The Benefits of Breakfast

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For a different type of New Year’s Resolution, have you ever thought about not taking something out of your diet…but instead of adding something to your daily dietary regimen?  Try adding breakfast as part of your daily life.  As a trainer or athlete you may already be consuming breakfast, do all of your clients? Do they fully understand the importance of breakfast?  The Journal of the Academy of Nutrition and Dietetics came out with an extensive article on the benefits of breakfast, defining breakfast and its role.  Here are the highlights to ponder when working with clients of all ages.

Even though most people know the importance of breakfast, such as the nutritional benefits and long term improvement in overall diet quality, it is still the most missed meal of the day for all age groups.  There is some research that eating a well-balanced daily breakfast can improve weight management, reduce the risk of cardiovascular disease, and type 2 diabetes, but the research at this time is inconclusive.

It has been noted, those that do consume breakfast on a regular basis tend to have a more positive functional, nutritional and metabolic outcome.  Those that eat breakfast tend to have a healthier lifestyle and partake in other health promoting behaviors such as regular forms of exercise and other health related positive habits, rather than partaking in non-healthy habits such as smoking.

For individuals who consume breakfast on a regular basis (age is irrelevant) consistently had higher intakes of calcium, potassium, dietary fiber, folate, iron, Vitamins A, B-6, C, B-12, thiamine, niacin, riboflavin, magnesium, phosphorus and zinc.  There is a correlation between those that eat breakfast having a lower consumption of fat and cholesterol.

Some choices for protein are lean meats, an egg, low fat yogurt, a fiber rich food, granola with low fat milk.  There are meatless protein choices such as scrambled tofu with vegetables, low fat cheese, and salsa.  Take a whole grain or corn tortilla and spread some black beans and salsa on it for a change.  Blend a smoothie with yogurt, fruit and vegetables for a start to the day.  Too often we prepare the same breakfast and it will get boring, so be creative.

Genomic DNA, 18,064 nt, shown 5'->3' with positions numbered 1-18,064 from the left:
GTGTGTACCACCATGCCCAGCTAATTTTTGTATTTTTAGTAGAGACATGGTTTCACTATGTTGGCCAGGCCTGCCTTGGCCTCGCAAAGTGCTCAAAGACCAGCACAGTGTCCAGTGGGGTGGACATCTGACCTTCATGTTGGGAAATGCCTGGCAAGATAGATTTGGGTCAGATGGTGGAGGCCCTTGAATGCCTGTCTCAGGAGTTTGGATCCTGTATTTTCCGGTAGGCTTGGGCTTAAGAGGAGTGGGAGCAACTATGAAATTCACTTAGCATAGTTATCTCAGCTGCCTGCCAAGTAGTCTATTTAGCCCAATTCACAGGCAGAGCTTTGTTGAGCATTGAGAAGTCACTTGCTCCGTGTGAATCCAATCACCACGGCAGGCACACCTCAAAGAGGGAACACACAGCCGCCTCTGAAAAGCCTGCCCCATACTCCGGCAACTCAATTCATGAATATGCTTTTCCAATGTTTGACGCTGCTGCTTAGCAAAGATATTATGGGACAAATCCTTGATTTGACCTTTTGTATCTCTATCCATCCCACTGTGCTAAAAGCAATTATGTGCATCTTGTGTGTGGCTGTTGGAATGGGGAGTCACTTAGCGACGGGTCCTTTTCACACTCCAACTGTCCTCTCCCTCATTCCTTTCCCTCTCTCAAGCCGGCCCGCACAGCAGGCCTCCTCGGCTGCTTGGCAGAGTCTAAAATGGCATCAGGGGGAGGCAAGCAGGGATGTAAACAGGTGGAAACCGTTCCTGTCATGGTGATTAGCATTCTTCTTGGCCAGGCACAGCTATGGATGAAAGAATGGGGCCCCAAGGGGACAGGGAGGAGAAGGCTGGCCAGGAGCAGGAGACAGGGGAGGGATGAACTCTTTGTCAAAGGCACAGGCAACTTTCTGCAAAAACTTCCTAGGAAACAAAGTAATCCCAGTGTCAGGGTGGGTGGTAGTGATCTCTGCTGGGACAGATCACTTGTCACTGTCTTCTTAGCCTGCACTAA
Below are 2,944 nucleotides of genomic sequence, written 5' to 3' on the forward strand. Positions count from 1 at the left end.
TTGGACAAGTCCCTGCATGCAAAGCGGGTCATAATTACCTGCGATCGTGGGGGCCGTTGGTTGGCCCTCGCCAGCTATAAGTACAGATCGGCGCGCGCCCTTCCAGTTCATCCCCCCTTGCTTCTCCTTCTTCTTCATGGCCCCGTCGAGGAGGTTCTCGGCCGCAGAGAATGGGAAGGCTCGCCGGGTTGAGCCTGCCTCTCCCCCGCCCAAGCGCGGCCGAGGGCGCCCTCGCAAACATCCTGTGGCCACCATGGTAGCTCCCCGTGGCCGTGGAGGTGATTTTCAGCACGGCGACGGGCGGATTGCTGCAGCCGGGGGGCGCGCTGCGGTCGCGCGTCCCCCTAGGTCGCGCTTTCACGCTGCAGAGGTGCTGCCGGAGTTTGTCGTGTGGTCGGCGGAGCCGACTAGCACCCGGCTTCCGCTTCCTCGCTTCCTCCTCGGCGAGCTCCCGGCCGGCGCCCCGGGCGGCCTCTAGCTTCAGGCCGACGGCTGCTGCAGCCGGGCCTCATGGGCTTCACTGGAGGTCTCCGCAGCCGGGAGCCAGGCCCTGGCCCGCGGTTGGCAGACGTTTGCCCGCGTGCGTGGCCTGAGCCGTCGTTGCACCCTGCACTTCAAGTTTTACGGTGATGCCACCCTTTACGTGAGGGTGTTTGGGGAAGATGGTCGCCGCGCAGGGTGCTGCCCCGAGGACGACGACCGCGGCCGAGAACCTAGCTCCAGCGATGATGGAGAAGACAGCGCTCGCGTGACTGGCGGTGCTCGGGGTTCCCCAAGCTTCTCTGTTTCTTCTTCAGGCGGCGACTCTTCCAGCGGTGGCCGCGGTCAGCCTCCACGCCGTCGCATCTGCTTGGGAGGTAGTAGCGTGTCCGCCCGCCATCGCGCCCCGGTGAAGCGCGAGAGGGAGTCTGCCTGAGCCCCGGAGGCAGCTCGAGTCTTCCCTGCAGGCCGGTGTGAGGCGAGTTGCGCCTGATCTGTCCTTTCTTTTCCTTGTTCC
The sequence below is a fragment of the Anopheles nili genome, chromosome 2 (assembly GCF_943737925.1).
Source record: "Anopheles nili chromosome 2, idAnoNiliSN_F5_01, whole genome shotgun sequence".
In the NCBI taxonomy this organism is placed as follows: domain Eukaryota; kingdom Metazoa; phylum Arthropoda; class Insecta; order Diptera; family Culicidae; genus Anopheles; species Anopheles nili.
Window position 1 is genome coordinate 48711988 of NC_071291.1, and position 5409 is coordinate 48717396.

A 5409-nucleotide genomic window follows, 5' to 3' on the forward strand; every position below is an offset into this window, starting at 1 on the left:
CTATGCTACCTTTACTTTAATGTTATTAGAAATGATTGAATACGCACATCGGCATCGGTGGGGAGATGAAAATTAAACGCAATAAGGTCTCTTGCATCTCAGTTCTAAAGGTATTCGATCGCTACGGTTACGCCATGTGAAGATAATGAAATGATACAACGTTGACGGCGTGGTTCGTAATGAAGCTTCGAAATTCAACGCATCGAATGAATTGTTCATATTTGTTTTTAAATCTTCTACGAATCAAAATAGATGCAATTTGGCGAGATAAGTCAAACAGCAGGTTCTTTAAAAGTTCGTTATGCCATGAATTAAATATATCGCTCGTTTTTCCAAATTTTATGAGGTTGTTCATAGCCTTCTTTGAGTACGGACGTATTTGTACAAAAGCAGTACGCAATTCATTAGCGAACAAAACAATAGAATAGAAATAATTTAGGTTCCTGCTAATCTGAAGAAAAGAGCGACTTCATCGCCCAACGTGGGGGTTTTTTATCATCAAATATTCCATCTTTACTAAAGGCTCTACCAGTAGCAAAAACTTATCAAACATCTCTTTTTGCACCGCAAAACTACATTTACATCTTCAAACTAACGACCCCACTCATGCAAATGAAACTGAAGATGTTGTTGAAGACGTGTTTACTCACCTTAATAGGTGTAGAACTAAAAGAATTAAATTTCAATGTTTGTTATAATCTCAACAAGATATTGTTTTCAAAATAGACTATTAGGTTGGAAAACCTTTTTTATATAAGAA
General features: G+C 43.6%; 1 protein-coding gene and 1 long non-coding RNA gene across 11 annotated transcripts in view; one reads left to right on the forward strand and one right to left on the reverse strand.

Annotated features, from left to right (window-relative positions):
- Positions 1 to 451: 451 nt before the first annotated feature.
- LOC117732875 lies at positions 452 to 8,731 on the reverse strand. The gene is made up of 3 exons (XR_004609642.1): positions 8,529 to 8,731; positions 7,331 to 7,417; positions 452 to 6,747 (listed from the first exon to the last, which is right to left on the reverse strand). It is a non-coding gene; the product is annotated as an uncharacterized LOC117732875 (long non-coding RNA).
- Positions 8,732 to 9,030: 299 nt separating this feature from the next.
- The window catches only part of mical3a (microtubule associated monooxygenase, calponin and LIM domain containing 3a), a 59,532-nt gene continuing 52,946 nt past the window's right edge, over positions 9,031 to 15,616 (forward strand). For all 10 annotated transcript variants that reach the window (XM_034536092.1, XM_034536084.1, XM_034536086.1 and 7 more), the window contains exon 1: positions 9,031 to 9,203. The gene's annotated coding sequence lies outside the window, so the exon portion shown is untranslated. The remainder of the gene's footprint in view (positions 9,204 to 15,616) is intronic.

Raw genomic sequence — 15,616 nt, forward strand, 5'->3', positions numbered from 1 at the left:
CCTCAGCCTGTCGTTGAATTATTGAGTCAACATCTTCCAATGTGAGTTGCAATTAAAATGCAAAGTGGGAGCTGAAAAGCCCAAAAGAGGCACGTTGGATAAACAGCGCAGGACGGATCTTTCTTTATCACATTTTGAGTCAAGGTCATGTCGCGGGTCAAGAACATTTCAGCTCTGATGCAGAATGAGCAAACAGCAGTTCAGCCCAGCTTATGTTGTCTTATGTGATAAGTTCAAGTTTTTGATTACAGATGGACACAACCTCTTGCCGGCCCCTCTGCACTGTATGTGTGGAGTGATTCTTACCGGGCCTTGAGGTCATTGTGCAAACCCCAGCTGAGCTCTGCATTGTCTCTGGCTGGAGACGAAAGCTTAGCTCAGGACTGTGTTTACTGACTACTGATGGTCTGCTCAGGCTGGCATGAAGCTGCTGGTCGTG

Not all breakfast items and breakfasts are created equal; therefore in this article the discussion is around a healthy breakfast not a pre-packaged item.  Continued experimental studies find that daily consumption of breakfast support better appetite control and more stable blood sugar levels if the food was rich in fiber, nutrient rich whole grains, fruit, and included dairy that is low in fat.  There is a reduced energy intake of food later in the day and increase satiety.  A breakfast with a moderate amount of protein (35 g.) might be associated with improved food regulation, including a reduction in evening snacking.  Meal time, especially breakfast skipping has been linked to increased appetite over time as well as a risk for diabetes and cardiovascular disease.

For children and adolescents breakfast consumption produces higher test scores, improves memory/attention span, attendance at school and overall mood.

The idea of DIET has developed a great deal of negative connotation. Most people think of diets are restrictive and tedious. You may have superior results in weight management if you begin to educate your clients on natural eating and the detriment of eating overly cooked overly processed and fried foods.

Here are a few examples of healthy vs not-so-healthy breakfast options.

Choose This, Not That

Hard Boiled Eggs vs. Egg Fried in Butter

Egg Fried in Olive Oil vs. Egg Fried in Margarine or Hydrogenated Oil

Irish Steele Cut Oats vs. Instant Oatmeal

Cheerios or Bran Flakes vs. Fruit Loops or Cocoa Puffs

Natural –No Sugar Added Grains vs. Sugary Processed Grains

Fruit Smoothies Made with Fruit/Protein Powder vs. Fruity Sugary Processed Grains or Drinks

Natural Made Breakfast Items vs. Processed Fast Food Items

Natural –No/Low Processed Meats vs. Processed Meats

Whole Grain Breads vs. Donuts, Muffins, Pop-Tarts

Natural Peanut Butter vs. Processed/Hydrogenated Peanut Butter

It is highly recommended that breakfast and all of your meals meet the following targets:

Protein: 20%

Carbohydrates (complex): 65%

Fats: 15%

Simple Carbs (Sugars) no more than 10% of total carbohydrates

There is significant research showing that meals containing protein, carbohydrates and fat increase the absorption of macro and micro nutrients.

Eating Healthy should be for life, not something to do for a few weeks when you are getting ready for a beach vacation.

Good Luck!

Happy New Year and our best wishes that 2015 be your best, brightest and happiest year ever!

Dr. Jim Bell and all of us at the IFPA!

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